Monday, January 19, 2015

We lost it up there.

We lost it up there. You said “the woods clear my head,” but when we came to the cabin, cold and dusty-empty a mile from the lake, nothing shifted. In the morning, frying omelets, we fought. To add chives or not. You grating cheddar over bubbling yolks, oil popping spitting gurgling, trying in its small way to interrupt the grate of our own voices.

I was thinking about what it had felt like, seeing you for the first time. Memories like that seemed more real in a way than what was happening now. It was incredible, to be this angry over a stovetop. I thought this calmly, even as you gripped the frying pan’s handle, even as the muscle in your arm arched lifting it. The thought came to me: how odd it was for us to be here at all.

And by “here” I meant life, or earth, or the universe. This was my failing (you informed me) – my inability to focus on what really mattered. I had a habit of slipping into awe and bewilderment at the magnitude of the universe and ourselves scrambling around in it. Eggs, chives, breakfasts, you – at any moment, anything and everything verged on becoming either utterly inconsequential or monumentally important, depending on the shift of my gaze.

The oil was hot when it hit the freckles on my face. Your face was red as you stared, fist wrapped so tightly around the wooden handle. “Is your head clear now?” I screamed – ludicrous, sad, in retrospect – but you could not make a sound. My next scream was one of pain and still you stood there. You looked lost, like a small child who has lost sight of their mother in a crowded shopping mall. Helpless to move. Looking around for somebody to help.

Wednesday, January 07, 2015

in the final hours of being twenty-three


I'm not much for reflection these days. Or wisdom. Writing it, I mean. Pretending I have it, I mean. Sometimes I feel sad and sometimes I feel alone and terribly alive at the same time. Sometimes I feel empty and sometimes I feel overwhelmingly grateful and breathtakingly alive at the same time. There are things I feel I never thought to feel, things I have I never dreamed of having, things I want or no longer want that I couldn't have predicted at all. And so on, and on. The sheer fact of being a person blows my fucking mind.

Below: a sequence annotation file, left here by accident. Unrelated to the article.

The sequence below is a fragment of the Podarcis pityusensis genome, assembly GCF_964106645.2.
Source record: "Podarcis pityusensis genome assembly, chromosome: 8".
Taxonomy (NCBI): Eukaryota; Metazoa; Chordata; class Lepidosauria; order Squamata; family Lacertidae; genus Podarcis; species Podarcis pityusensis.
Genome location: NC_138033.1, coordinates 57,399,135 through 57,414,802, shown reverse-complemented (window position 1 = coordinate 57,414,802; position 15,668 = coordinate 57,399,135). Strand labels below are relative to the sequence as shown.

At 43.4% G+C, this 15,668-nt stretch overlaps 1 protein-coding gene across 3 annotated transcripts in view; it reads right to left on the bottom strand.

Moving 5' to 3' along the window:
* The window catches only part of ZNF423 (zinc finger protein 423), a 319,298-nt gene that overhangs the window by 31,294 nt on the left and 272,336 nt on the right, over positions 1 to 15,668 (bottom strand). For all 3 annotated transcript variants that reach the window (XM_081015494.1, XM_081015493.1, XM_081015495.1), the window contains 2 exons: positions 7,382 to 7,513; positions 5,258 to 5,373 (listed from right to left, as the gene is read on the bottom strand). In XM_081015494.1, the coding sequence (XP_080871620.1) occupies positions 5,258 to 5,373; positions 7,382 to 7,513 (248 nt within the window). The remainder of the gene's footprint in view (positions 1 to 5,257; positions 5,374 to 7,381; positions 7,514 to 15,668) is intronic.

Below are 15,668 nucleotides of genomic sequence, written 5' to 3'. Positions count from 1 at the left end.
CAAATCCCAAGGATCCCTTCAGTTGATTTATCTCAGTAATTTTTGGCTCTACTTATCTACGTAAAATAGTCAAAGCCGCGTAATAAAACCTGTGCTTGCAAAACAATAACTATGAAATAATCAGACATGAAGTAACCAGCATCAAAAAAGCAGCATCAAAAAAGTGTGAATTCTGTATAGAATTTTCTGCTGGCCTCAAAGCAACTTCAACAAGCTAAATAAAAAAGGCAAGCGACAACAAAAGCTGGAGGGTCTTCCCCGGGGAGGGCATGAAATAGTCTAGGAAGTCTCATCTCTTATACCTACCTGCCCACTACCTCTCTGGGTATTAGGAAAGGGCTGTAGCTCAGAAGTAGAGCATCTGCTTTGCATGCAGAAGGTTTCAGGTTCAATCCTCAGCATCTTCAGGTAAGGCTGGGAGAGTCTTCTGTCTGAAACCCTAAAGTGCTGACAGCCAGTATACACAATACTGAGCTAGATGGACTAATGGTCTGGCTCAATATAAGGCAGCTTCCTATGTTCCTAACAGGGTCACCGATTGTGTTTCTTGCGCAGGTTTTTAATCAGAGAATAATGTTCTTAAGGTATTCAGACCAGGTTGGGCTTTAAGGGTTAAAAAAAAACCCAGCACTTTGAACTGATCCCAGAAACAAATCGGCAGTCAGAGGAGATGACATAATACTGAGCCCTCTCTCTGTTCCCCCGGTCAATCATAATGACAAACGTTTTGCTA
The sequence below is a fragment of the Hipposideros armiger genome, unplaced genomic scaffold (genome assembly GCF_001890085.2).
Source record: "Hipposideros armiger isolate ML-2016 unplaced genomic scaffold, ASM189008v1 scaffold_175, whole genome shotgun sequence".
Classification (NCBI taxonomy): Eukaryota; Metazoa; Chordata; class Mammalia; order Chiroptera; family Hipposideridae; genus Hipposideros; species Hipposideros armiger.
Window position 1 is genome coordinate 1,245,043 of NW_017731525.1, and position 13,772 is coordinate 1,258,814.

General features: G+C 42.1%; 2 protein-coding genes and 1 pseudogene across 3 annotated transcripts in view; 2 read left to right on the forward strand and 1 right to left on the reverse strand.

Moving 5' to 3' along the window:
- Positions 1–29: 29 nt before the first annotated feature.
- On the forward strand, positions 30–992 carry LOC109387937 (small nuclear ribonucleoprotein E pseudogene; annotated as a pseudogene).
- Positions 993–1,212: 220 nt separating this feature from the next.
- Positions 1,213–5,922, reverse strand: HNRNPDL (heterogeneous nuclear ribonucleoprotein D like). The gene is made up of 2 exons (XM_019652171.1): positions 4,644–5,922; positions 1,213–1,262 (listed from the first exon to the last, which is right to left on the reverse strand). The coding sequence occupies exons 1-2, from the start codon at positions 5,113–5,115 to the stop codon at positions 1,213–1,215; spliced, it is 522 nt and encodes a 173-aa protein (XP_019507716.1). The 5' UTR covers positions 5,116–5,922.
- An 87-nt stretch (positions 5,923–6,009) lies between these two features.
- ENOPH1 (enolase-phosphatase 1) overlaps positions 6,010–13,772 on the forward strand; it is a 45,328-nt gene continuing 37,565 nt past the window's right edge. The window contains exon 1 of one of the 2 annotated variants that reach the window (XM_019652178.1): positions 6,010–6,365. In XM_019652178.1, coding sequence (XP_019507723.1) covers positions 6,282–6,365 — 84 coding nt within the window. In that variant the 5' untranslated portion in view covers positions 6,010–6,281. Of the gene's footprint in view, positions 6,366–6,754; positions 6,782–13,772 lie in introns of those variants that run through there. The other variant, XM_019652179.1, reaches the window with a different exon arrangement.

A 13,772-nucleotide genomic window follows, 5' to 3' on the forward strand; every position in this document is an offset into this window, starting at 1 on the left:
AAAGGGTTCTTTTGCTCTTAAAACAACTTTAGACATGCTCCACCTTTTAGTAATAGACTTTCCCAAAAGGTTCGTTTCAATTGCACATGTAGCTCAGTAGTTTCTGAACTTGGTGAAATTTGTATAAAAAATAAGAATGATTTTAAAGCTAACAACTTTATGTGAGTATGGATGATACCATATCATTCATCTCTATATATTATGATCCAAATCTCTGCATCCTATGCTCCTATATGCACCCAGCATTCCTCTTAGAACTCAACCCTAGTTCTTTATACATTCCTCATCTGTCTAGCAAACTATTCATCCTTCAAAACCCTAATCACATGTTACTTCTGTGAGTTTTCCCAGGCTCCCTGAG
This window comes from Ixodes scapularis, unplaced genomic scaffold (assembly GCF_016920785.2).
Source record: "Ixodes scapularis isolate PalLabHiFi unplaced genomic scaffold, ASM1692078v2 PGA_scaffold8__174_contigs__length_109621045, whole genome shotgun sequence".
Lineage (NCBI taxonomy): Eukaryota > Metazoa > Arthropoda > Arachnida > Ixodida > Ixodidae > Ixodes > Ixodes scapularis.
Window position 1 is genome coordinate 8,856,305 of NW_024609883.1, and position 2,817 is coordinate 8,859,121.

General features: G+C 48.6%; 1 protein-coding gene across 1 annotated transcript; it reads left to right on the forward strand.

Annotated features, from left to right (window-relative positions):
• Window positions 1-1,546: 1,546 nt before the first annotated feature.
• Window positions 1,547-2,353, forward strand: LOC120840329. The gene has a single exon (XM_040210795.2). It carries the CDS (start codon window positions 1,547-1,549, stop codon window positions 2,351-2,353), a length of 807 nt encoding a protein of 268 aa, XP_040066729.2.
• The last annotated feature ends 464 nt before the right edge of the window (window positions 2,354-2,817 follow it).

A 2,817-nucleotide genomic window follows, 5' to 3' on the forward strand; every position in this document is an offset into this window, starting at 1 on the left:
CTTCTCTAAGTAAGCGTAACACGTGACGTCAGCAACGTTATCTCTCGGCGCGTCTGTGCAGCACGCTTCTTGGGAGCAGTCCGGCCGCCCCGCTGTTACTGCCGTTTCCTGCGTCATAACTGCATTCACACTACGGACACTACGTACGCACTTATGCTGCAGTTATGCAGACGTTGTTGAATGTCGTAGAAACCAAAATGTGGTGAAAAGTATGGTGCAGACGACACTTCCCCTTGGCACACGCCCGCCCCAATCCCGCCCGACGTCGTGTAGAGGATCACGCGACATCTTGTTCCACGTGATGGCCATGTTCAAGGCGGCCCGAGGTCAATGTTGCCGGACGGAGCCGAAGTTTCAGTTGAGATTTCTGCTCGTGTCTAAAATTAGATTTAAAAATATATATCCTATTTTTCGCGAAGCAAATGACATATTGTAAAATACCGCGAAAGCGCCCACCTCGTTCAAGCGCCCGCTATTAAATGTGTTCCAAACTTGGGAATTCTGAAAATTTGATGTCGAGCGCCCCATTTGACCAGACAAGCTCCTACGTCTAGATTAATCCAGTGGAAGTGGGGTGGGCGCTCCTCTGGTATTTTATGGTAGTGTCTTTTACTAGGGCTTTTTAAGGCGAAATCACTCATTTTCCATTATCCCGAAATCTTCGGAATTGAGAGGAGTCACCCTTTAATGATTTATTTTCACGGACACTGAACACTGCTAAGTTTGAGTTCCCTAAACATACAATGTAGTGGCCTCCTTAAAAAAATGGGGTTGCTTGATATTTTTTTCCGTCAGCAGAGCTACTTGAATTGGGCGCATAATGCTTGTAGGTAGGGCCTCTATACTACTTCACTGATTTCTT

I love having my birthday aligned so closely with the beginning of calendar years. Tonight, in a room full of young girls and older volunteers, we had to go around and say, in this order: our names, our rap names (mine is "e-rock", thanks to L - although I definitely thought of "emac" first, thanks to Holly), and what we were looking forward to in the new year.

"All the things I don't know that are going to happen," said I.

Sunday, January 04, 2015

"We Were the Last" (part ii)

[part i]

After a moment, the ringing through the phone stopped, and a man's voice, crisp and clear, could be heard coming out of the phone's excellent speakers.

"Yes?" said the voice.

"M 9 2 19 50," said Carrie.

Still standing behind the counter, the woman's face grew whiter by the moment. She opened her mouth into a wide, pleading gape, ready to speak, but Carrie held up a single finger to silence her. Cathleen watched all of this without moving or making a sound.

The three of them waited while the moment floated between and around them.

"Alley 15, Greenwich Village, Suite 134?" came the man's voice again.

"Affirmative," said Carrie.

"Request to speak to the providor," said the man.

Without responding, Carrie held the phone out to the woman, who took it from her. Carrie noted that the woman's hands were very cold and not a little unsteady.

"Sir...." said the woman.

Instead of the man's voice, though, a robotic recording came streaming through the air. "This is an official notice of job termination. Your services are no longer needed or desired as a part of this corporation. Refer to part C of your initial contract: immediate termination clause. Thank you for your compliance."

The woman's chin wobbled a little. Cathleen looked away, uncomfortable. Carrie stared at the woman, hand held out. The woman placed the device back into the little girl's hand.

"Um," said the woman.

"Excuse me," said Carrie.

"Car--" began Cathleen.

"Excuse me," Carrie repeated, firmly, into the air, as if trying to get through to everything at once: the woman, her sister, anything not interested in making this as brief and simple as possible.

The woman began gathering a few things behind the desk. A picture frame (it took a moment for Cathleen to name the object - who had those anymore, anyway?), a mug (ditto), and a curiously shaped wooden box about two inches tall, long and narrow. The woman teetered through a small side exit and the door clicked tightly shut behind her, locking. Cathleen stared at it even so, as if waiting for something else to happen.

Nothing did.

"What is my next step?" Carrie was saying into the phone.

"Authorization to proceed," the man said. The call ended.

"Alright then," Carrie said, pocketing the thing. "Next things next."

"Car," said Cathleen.

"What?" Carrie asked.

"It's just," she tried. "I just...."

"Look," Carrie said, voice softening, finally looking her sister straight in the eyes. "It's the two of us," she said. "You know that. We know that. The only way to get through anything is together. We're everything."

"Yeah?" said Cathleen, although with more hope or more doubt it was hard to say.

"Yeah," said Carrie, smiling now. "We're what comes next."